Nicotine Replacement Therapy Safer than Smoking when Pregnant, Researchers Find
It is common knowledge that smoking during pregnancy is harmful, and many women struggle to give up the habit due to the addictive chemicals in cigarettes.
But a group of researchers from the University of Newcastle say there is not enough discussion around the recommendation of nicotine replacement therapy for pregnant women.
In a new paper published by the researchers, they argue nicotine replacement therapy is safer than smoking, and Australian doctors can be confident prescribing it for their pregnant patients.
In 2004, 11 per cent of women who gave birth in Australia smoked at some point in their pregnancy.
That number is higher for Aboriginal and Torres Strait Islander Women, at 45 per cent.
Smoking during pregnancy reduces the growth and health of babies, and increases the chance of complications for mother and child.
Children born to a mother who smokes have a greater chance of premature birth, low birth rate, stillbirth and infant mortality.
Cigarettes are addictive due to the nicotine, which is a found naturally in tobacco.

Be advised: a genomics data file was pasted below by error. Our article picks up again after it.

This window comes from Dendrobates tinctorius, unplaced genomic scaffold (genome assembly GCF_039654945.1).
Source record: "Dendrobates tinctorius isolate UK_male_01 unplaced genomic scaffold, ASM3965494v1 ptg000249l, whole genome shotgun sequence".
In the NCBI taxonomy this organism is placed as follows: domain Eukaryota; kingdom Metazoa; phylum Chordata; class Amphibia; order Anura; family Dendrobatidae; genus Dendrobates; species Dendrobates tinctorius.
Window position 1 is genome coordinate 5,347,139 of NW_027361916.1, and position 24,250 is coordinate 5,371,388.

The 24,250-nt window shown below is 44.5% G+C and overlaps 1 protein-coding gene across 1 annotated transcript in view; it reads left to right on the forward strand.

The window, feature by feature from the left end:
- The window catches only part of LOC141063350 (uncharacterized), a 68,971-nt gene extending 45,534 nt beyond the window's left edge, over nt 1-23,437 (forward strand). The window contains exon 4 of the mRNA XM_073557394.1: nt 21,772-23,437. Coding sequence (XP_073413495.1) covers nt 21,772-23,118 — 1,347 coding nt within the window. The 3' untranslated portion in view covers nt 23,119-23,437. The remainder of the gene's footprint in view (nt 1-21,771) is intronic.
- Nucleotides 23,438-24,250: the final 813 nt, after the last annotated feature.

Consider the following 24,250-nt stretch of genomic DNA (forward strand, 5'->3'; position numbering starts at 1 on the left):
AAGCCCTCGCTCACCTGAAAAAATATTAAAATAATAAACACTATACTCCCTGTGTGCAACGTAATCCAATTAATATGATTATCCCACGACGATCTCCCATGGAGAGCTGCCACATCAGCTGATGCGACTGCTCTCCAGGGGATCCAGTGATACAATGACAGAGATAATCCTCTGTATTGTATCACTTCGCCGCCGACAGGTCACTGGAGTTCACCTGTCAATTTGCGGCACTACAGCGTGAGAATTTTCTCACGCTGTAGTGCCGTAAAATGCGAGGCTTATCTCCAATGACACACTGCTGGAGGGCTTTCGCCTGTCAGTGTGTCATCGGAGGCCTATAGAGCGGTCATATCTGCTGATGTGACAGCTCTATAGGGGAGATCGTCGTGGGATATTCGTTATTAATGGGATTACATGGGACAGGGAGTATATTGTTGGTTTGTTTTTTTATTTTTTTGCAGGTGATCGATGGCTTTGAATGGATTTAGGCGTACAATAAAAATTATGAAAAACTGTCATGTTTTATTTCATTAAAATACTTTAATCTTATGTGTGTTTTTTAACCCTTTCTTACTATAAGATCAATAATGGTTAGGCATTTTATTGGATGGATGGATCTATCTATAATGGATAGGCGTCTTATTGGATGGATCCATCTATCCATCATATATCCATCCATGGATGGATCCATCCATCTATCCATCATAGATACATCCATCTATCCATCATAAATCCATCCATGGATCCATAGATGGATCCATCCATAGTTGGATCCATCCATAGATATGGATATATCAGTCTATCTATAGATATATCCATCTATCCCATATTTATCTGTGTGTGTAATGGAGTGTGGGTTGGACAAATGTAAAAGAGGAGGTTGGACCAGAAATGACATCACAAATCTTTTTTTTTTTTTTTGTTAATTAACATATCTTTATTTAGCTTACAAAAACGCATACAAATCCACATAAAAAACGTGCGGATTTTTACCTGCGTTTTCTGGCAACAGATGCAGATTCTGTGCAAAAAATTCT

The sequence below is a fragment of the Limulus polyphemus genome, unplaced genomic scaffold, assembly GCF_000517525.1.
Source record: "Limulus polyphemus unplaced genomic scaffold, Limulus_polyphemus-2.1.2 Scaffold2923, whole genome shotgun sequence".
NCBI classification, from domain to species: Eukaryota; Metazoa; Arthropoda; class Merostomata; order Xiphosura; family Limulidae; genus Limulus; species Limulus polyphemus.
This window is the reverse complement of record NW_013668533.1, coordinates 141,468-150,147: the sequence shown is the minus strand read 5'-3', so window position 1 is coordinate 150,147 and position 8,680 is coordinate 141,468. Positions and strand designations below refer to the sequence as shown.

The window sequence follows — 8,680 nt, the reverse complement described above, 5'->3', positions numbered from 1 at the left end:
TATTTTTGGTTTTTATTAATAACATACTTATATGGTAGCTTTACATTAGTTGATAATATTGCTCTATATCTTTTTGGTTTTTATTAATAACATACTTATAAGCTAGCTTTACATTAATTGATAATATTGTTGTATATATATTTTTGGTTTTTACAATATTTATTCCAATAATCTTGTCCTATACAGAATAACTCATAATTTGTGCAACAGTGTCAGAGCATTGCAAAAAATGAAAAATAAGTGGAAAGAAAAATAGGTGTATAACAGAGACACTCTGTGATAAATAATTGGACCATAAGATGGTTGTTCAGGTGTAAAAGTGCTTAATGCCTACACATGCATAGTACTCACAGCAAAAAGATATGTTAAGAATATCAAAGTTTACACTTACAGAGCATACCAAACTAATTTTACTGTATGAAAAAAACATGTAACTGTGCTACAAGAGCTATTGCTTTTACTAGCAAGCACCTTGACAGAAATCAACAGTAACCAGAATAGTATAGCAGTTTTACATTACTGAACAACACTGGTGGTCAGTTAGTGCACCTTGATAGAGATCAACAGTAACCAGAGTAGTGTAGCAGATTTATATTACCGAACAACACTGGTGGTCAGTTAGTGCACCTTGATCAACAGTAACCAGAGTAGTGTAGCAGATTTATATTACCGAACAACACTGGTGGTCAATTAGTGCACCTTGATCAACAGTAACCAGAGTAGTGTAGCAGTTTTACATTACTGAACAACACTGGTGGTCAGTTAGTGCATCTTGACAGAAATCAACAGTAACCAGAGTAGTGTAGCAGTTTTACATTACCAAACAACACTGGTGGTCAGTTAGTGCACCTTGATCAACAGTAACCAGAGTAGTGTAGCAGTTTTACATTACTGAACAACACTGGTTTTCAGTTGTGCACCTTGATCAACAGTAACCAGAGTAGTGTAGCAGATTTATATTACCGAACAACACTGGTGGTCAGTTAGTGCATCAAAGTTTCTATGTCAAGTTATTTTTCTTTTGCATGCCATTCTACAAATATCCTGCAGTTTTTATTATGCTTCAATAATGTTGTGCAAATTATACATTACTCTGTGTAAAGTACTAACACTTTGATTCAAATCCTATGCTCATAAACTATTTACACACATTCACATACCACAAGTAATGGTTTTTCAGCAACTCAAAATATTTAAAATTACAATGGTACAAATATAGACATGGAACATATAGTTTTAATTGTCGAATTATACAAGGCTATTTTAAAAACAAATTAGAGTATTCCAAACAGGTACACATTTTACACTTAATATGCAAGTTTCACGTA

But University of Newcastle School of Medicine and Public Health associate professor Gillian Gould said nicotine could also be the solution to help smokers quit throughout their pregnancy.
Nicotine Replacement a Recommended Therapy
Dr Gould is a co-author of the paper in the Medical Journal of Australia encouraging doctors to recommend nicotine replacement therapy to patients who are unable to quit unassisted when pregnant.
Current Australian and New Zealand guidelines recommend the use of nicotine replacement therapy by pregnant women who are unable to quit without medication.
But the paper states in a recent survey of Australian GPs and obstetricians, 25 per cent of participants never prescribed nicotine replacement therapies during pregnancy.
Dr Gould said clinicians were concerned about recommending the products due to safety concerns.
“That was one of the evidence-based gaps we found. Health providers and doctors were not confident, and [were] needing more help to know how to use nicotine replacement therapy.”
One Chemical vs 7,000
Dr Gould said clinicians needed to have the discussion with their patients who were pregnant and unable to quit cold turkey.
“When you smoke cigarettes, you’re getting 7,000 different toxic chemicals and you’re breathing in carbon monoxide, which attaches to the blood cells and then the baby doesn’t get the right amount of oxygen through the placenta,” she said.
“Nicotine is only one chemical among those 7,000.”
She said ideally it would be best not to have any sort of nicotine, but the risks should be weighed up.
“We believe the nicotine you have in nicotine replacement therapy is much lower in dosage.
“It’s more regulated and it’s not absorbed as much as the nicotine in cigarettes. So it’s far less dangerous to take nicotine replacement therapy than to smoke.
“We need to be able to explain that to women and have that discussion about the risks and benefits.”